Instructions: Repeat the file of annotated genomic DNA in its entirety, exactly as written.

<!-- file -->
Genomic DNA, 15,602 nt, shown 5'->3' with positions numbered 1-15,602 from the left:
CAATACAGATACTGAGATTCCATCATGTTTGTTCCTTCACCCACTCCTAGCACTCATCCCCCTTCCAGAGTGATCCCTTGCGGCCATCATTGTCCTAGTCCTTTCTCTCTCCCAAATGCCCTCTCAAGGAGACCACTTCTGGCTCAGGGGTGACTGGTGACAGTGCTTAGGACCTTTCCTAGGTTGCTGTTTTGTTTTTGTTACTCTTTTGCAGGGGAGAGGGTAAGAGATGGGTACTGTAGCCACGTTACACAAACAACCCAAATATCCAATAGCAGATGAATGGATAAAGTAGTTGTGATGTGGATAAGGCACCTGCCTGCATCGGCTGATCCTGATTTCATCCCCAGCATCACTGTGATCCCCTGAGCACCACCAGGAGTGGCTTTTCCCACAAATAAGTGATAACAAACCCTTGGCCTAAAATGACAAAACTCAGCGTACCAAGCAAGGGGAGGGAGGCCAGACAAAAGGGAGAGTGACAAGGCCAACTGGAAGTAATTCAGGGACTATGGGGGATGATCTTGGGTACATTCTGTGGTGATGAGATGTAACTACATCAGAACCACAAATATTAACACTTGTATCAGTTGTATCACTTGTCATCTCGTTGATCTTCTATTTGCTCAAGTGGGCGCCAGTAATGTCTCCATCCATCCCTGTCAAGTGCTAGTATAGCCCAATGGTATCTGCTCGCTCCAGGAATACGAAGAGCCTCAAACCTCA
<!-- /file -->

Genomic DNA, 15,602 nt, shown 5'->3' with positions numbered 1-15,602 from the left:
CAATACAGATACTGAGATTCCATCATGTTTGTTCCTTCACCCACTCCTAGCACTCATCCCCCTTCCAGAGTGATCCCTTGCGGCCATCATTGTCCTAGTCCTTTCTCTCTCCCAAATGCCCTCTCAAGGAGACCACTTCTGGCTCAGGGGTGACTGGTGACAGTGCTTAGGACCTTTCCTAGGTTGCTGTTTTGTTTTTGTTACTCTTTTGCAGGGGAGAGGGTAAGAGATGGGTACTGTAGCCACGTTACACAAACAACCCAAATATCCAATAGCAGATGAATGGATAAAGTAGTTGTGATGTGGATAAGGCACCTGCCTGCATCGGCTGATCCTGATTTCATCCCCAGCATCACTGTGATCCCCTGAGCACCACCAGGAGTGGCTTTTCCCACAAATAAGTGATAACAAACCCTTGGCCTAAAATGACAAAACTCAGCGTACCAAGCAAGGGGAGGGAGGCCAGACAAAAGGGAGAGTGACAAGGCCAACTGGAAGTAATTCAGGGACTATGGGGGATGATCTTGGGTACATTCTGTGGTGATGAGATGTAACTACATCAGAACCACAAATATTAACACTTGTATCAGTTGTATCACTTGTCATCTCGTTGATCTTCTATTTGCTCAAGTGGGCGCCAGTAATGTCTCCATCCATCCCTGTCAAGTGCTAGTATAGCCCAATGGTATCTGCTCGCTCCAGGAATACGAAGAGCCTCAAACCTCA